With a recent judgement in Case C-485/18, the CJEU ruled on the mandatory indication of the country of origin or place of provenance of foods, in respect of the possibility for a Member State to require additional mandatory information as compared with those provided for in Regulation No 1169/2011.
The CJEU judgement was issued in the context of a dispute between Lactalis and the French authorities, concerning the legality of Decree No. 2016-1137 on the indication of the origin of milk, and of milk and meat used as ingredients. Lactalis brought an action against the French Council of State seeking the annulment of this decree for the infringement of Articles 26, 38 and 39 of Regulation No 1169/2011 (the “Regulation”). The Council of State decided to stay the proceedings and refer a request to the CJEU for a preliminary ruling concerning the interpretation of these provisions.
Through the main question, the referring Court asks whether the mandatory indication of the country of origin or place of provenance of milk (including milk used as an ingredient) shall be regarded as a ‘matter specifically harmonised’ by the Regulation; if so, whether this harmonisation precludes a Member State from adopting measures requiring additional mandatory particulars.
In this respect, the CJEU noted that Article 9 of the Regulation, that establishes the list of particulars which must mandatorily appear on foods, does include the indication of the country of origin or place of provenance of a food where provided for in Article 26. The latter provision states that the indication of the country of origin or place of provenance is mandatory «where failure to indicate this might mislead the consumer as to the true country of origin or place of provenance of the food». Therefore, the matter at issue falls within those specifically harmonised by the Regulation according with its Article 38.1. In addition, since Article 26 generically refers to the term “food”, also milk and milk used as an ingredient are subject to that specific harmonisation.
As regards to the question whether that specific harmonisation prevents Member States from requiring additional information, the CJEU stated that they might do so pursuant to Article 39(1) of the Regulation, based on which Member States may require additional mandatory particulars for the protection of consumers.
In that regard, the referring Court asks whether Article 39 must be interpreted as meaning that, in the event of national measures that are justified, in light of paragraph 1 of that article, on grounds of the protection of consumers, the two criteria set out in paragraph 2 of that article must be considered in combination. In fact, the latter provision states that «where Member States introduce additional measures concerning the mandatory indication of the country of origin or place of provenance of foods», they shall prove a link between certain qualities of the food and its origin or provenance; in addition, Member States shall provide the Commission with «evidence that the majority of consumers attach significant value to the provision of that information».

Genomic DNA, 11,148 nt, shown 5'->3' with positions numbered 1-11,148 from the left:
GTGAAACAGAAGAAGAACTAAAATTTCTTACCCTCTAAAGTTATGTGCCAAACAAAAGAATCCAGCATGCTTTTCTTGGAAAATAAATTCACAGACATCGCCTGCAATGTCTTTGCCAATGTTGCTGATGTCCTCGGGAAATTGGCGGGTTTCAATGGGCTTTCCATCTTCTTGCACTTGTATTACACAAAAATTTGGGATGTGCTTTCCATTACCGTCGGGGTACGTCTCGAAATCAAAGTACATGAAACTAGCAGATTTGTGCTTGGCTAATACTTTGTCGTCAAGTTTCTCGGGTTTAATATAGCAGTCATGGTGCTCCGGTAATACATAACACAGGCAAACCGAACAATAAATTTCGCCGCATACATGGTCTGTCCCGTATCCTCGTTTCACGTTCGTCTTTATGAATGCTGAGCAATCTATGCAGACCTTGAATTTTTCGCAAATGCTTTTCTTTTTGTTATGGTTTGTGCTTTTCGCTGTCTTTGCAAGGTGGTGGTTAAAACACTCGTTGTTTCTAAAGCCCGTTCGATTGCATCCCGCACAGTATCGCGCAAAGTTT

On that subject, the CJEU replied that it is necessary to examine those two requirements successively: firstly, the proven link between certain qualities of a given food and its origin or provenance. Subsequently, and solely where the existence of such a link has been established, it can be assessed «whether it has been proven that the majority of consumers attach a significant value to that information». Therefore, the CJEU continues, Member States shall not make mandatory the indication of the country of origin or place of provenance of a food based only on the subjective association that the majority of consumers may make between that origin or provenance and certain qualities of the food. In fact, this «may suggest that that food possesses special qualities linked to its origin or provenance, even though the existence of a proven link between such qualities and the origin or provenance has not been objectively established».
Finally, still in reference to Article 39, the referring Court asks whether the concept of the “quality of a food” includes the resilience of the food to transportation and the risk of deterioration during transit so that resilience can be taken into account in respect of the existence of a proven link between the quality of a food and its provenance. The CJEU replied that the concept at issue does not include all the characteristics of a food, but only the qualities involving its origin or provenance in order to distinguish this food from similar foods that, due to their different origin or different provenance, do not possess them. Consequently, the resilience to transportation and the risk of deterioration during transit cannot be classified as an issue of “quality” pursuant to Article 39 and shall not be taken into account in respect of the existence of a possible proven link between the quality of a food and its origin or provenance.